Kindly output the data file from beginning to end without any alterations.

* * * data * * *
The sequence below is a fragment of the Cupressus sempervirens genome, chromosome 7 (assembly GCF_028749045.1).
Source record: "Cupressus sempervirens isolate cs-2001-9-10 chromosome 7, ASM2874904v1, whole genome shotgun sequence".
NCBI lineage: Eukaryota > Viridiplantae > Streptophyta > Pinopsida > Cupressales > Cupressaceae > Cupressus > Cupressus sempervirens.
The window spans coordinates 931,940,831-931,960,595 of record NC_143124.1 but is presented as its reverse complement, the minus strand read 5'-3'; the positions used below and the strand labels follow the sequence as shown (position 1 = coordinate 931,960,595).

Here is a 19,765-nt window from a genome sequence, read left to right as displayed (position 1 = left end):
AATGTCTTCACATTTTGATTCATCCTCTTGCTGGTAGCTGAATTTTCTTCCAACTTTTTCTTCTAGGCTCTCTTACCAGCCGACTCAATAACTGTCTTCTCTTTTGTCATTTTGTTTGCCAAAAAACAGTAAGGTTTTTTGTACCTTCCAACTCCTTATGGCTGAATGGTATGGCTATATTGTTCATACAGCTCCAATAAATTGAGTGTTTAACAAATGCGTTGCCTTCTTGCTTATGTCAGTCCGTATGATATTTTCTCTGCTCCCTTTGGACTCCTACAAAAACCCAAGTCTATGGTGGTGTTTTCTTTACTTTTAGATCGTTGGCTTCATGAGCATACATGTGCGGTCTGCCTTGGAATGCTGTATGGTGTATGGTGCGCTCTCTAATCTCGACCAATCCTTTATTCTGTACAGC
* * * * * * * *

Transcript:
The sequence below is a fragment of the Cupressus sempervirens genome, chromosome 7 (assembly GCF_028749045.1).
Source record: "Cupressus sempervirens isolate cs-2001-9-10 chromosome 7, ASM2874904v1, whole genome shotgun sequence".
NCBI lineage: Eukaryota > Viridiplantae > Streptophyta > Pinopsida > Cupressales > Cupressaceae > Cupressus > Cupressus sempervirens.
The window spans coordinates 931,940,831-931,960,595 of record NC_143124.1 but is presented as its reverse complement, the minus strand read 5'-3'; the positions used below and the strand labels follow the sequence as shown (position 1 = coordinate 931,960,595).

Here is a 19,765-nt window from a genome sequence, read left to right as displayed (position 1 = left end):
AATGTCTTCACATTTTGATTCATCCTCTTGCTGGTAGCTGAATTTTCTTCCAACTTTTTCTTCTAGGCTCTCTTACCAGCCGACTCAATAACTGTCTTCTCTTTTGTCATTTTGTTTGCCAAAAAACAGTAAGGTTTTTTGTACCTTCCAACTCCTTATGGCTGAATGGTATGGCTATATTGTTCATACAGCTCCAATAAATTGAGTGTTTAACAAATGCGTTGCCTTCTTGCTTATGTCAGTCCGTATGATATTTTCTCTGCTCCCTTTGGACTCCTACAAAAACCCAAGTCTATGGTGGTGTTTTCTTTACTTTTAGATCGTTGGCTTCATGAGCATACATGTGCGGTCTGCCTTGGAATGCTGTATGGTGTATGGTGCGCTCTCTAATCTCGACCAATCCTTTATTCTGTACAGC